Jacob Saulwick asks why Mike Baird is sacking councils ("There are reasons to merge councils, but not the ones Mike Baird is using", May 18). I can tell him. As he wrote, Baird has replaced the councils with administrators and "local democracy has been suspended for over a year until elections are held in September 2017". This means that there will be no organised opposition to his development plans for WestConnex, along railways, in the city and so on. His developer friends win out. Sydney is destroyed, or improved depending on your opinion, but smoothly and efficiently.
Jon Marshall Lilyfield SMH letters

Whipping Hay 


Blue Feed, Red Feed: “Facebook’s role in providing Americans with political news has never been stronger—or more controversial. Scholars worry that the social network can create “echo chambers,” where users see posts only from like-minded friends and media sources. Facebook encourages users to “keep an open mind” by seeking out posts that don’t appear in their feeds. To demonstrate how reality may differ for different Facebook users, The Wall Street Journal created two feeds, one “blue” and the other “red.” If a source appears in the red feed, a majority of the articles shared from the source were classified as “very conservatively aligned” in a large 2015 Facebook study. For the blue feed, a majority of each source’s articles aligned “very liberal.” These aren’t intended to resemble actual individual news feeds. Instead, they are rare side-by-side looks at real conversations from different perspectives. To begin, click on a topic. Be forewarned: These Facebook posts do not represent the reporting or opinion of The Wall Street Journal, and are not verified, edited or endorsed in any way. Read our Methodology.”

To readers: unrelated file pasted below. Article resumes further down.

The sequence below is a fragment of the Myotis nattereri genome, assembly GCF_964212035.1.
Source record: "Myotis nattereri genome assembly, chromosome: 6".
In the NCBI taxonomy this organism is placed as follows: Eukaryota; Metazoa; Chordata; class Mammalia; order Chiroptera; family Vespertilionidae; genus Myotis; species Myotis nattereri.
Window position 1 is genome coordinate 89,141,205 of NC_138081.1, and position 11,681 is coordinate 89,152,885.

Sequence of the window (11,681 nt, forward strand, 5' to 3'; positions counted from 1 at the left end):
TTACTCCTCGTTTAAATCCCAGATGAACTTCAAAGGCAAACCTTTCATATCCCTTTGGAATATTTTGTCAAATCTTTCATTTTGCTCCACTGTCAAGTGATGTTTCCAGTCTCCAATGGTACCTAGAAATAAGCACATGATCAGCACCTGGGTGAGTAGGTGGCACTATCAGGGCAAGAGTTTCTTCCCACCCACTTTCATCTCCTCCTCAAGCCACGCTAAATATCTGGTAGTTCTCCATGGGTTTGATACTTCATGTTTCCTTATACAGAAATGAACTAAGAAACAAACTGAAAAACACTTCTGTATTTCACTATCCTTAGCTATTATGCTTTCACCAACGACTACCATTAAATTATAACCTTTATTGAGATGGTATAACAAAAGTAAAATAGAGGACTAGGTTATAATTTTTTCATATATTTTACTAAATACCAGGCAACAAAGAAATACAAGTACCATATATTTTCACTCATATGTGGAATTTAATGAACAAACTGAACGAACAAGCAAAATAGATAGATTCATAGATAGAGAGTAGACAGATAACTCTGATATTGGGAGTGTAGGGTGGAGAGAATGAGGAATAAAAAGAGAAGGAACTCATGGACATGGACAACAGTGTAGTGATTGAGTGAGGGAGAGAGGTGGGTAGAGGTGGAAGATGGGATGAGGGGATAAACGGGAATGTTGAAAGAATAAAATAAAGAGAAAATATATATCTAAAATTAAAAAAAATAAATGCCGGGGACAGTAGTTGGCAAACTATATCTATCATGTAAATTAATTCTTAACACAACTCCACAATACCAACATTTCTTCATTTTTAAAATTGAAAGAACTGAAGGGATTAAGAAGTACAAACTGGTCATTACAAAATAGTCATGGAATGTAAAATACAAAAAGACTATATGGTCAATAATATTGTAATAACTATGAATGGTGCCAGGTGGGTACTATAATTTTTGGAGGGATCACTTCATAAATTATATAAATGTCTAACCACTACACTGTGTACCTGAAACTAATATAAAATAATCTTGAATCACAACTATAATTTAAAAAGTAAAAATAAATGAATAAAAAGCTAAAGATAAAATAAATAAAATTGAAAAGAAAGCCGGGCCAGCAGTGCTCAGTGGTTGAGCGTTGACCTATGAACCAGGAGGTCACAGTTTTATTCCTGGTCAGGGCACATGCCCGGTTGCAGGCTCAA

THE REVOLUTION EVENTUALLY DEVOURS ITSELF: Pop the popcorn: Liberal pundits eating their own

Evenwel v. Abbott: “Supreme Court Leaves Meaning of ‘One-Person, One-Vote’ Unclear” [Ilya Shapiro/Cato, earlier]

Ripeness is all: Thomas/Kennedy dissent in Arrigoni Enterprises v. Town of Durham will excite inverse taking mavens [Gideon Kanner]

Movie Review: Weiner Vulture.  “Mr. Future Chief of Staff by marriage.”

We must weed out ignorant Americans from the electorate Washington Post. Another way to limit ballot access. People who are ignorant breed too. Are WaPo pundits next going to try to stop that?

Philippine dictator Marcos to get hero’s burial: Duterte MSN. Furzy: “The march to right wing dictatorships continues….”